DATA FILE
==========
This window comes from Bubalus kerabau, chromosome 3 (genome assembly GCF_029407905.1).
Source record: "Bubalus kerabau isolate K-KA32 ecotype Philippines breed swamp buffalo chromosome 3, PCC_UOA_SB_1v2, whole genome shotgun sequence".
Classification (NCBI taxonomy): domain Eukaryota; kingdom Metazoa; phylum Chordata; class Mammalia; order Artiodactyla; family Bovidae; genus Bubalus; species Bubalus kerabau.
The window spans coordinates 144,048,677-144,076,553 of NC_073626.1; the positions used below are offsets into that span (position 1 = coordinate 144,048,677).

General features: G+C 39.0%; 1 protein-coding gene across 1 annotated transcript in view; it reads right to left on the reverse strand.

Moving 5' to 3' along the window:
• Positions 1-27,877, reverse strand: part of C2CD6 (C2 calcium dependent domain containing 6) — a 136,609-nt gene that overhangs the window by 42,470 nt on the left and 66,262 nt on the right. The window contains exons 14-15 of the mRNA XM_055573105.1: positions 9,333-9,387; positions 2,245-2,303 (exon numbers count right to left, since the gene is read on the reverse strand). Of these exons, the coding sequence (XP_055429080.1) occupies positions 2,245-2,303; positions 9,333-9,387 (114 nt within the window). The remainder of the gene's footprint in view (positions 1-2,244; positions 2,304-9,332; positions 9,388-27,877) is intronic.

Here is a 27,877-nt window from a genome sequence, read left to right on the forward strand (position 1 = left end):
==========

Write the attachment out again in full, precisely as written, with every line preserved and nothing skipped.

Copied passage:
This window comes from Bubalus kerabau, chromosome 3 (genome assembly GCF_029407905.1).
Source record: "Bubalus kerabau isolate K-KA32 ecotype Philippines breed swamp buffalo chromosome 3, PCC_UOA_SB_1v2, whole genome shotgun sequence".
Classification (NCBI taxonomy): domain Eukaryota; kingdom Metazoa; phylum Chordata; class Mammalia; order Artiodactyla; family Bovidae; genus Bubalus; species Bubalus kerabau.
The window spans coordinates 144,048,677-144,076,553 of NC_073626.1; the positions used below are offsets into that span (position 1 = coordinate 144,048,677).

General features: G+C 39.0%; 1 protein-coding gene across 1 annotated transcript in view; it reads right to left on the reverse strand.

Moving 5' to 3' along the window:
• Positions 1-27,877, reverse strand: part of C2CD6 (C2 calcium dependent domain containing 6) — a 136,609-nt gene that overhangs the window by 42,470 nt on the left and 66,262 nt on the right. The window contains exons 14-15 of the mRNA XM_055573105.1: positions 9,333-9,387; positions 2,245-2,303 (exon numbers count right to left, since the gene is read on the reverse strand). Of these exons, the coding sequence (XP_055429080.1) occupies positions 2,245-2,303; positions 9,333-9,387 (114 nt within the window). The remainder of the gene's footprint in view (positions 1-2,244; positions 2,304-9,332; positions 9,388-27,877) is intronic.

Here is a 27,877-nt window from a genome sequence, read left to right on the forward strand (position 1 = left end):